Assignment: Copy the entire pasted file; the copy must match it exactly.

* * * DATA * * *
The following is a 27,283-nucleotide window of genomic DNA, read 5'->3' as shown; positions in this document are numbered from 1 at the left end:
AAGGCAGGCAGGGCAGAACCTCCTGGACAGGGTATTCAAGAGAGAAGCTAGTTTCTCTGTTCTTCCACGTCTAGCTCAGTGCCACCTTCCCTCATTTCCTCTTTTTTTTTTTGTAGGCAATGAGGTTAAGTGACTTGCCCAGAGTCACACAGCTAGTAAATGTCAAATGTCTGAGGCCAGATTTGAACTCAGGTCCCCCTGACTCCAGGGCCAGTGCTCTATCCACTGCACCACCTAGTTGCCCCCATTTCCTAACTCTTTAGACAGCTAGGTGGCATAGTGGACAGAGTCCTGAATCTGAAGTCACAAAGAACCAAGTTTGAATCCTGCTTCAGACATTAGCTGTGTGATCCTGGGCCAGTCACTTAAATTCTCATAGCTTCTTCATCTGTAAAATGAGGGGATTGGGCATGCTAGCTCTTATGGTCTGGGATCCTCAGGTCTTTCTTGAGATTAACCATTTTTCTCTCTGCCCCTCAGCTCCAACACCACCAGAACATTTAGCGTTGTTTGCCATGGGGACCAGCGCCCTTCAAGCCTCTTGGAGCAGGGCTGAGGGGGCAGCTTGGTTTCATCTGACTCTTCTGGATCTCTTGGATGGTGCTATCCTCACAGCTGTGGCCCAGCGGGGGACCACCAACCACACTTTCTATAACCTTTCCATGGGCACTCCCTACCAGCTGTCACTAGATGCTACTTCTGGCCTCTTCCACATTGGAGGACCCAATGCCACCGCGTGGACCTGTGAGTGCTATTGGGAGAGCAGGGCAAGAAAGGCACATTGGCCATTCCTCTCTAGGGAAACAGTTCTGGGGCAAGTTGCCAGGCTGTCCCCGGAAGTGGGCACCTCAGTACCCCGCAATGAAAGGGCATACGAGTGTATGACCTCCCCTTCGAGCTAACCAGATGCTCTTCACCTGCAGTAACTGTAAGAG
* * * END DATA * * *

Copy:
The following is a 27,283-nucleotide window of genomic DNA, read 5'->3' as shown; positions in this document are numbered from 1 at the left end:
AAGGCAGGCAGGGCAGAACCTCCTGGACAGGGTATTCAAGAGAGAAGCTAGTTTCTCTGTTCTTCCACGTCTAGCTCAGTGCCACCTTCCCTCATTTCCTCTTTTTTTTTTTGTAGGCAATGAGGTTAAGTGACTTGCCCAGAGTCACACAGCTAGTAAATGTCAAATGTCTGAGGCCAGATTTGAACTCAGGTCCCCCTGACTCCAGGGCCAGTGCTCTATCCACTGCACCACCTAGTTGCCCCCATTTCCTAACTCTTTAGACAGCTAGGTGGCATAGTGGACAGAGTCCTGAATCTGAAGTCACAAAGAACCAAGTTTGAATCCTGCTTCAGACATTAGCTGTGTGATCCTGGGCCAGTCACTTAAATTCTCATAGCTTCTTCATCTGTAAAATGAGGGGATTGGGCATGCTAGCTCTTATGGTCTGGGATCCTCAGGTCTTTCTTGAGATTAACCATTTTTCTCTCTGCCCCTCAGCTCCAACACCACCAGAACATTTAGCGTTGTTTGCCATGGGGACCAGCGCCCTTCAAGCCTCTTGGAGCAGGGCTGAGGGGGCAGCTTGGTTTCATCTGACTCTTCTGGATCTCTTGGATGGTGCTATCCTCACAGCTGTGGCCCAGCGGGGGACCACCAACCACACTTTCTATAACCTTTCCATGGGCACTCCCTACCAGCTGTCACTAGATGCTACTTCTGGCCTCTTCCACATTGGAGGACCCAATGCCACCGCGTGGACCTGTGAGTGCTATTGGGAGAGCAGGGCAAGAAAGGCACATTGGCCATTCCTCTCTAGGGAAACAGTTCTGGGGCAAGTTGCCAGGCTGTCCCCGGAAGTGGGCACCTCAGTACCCCGCAATGAAAGGGCATACGAGTGTATGACCTCCCCTTCGAGCTAACCAGATGCTCTTCACCTGCAGTAACTGTAAGAG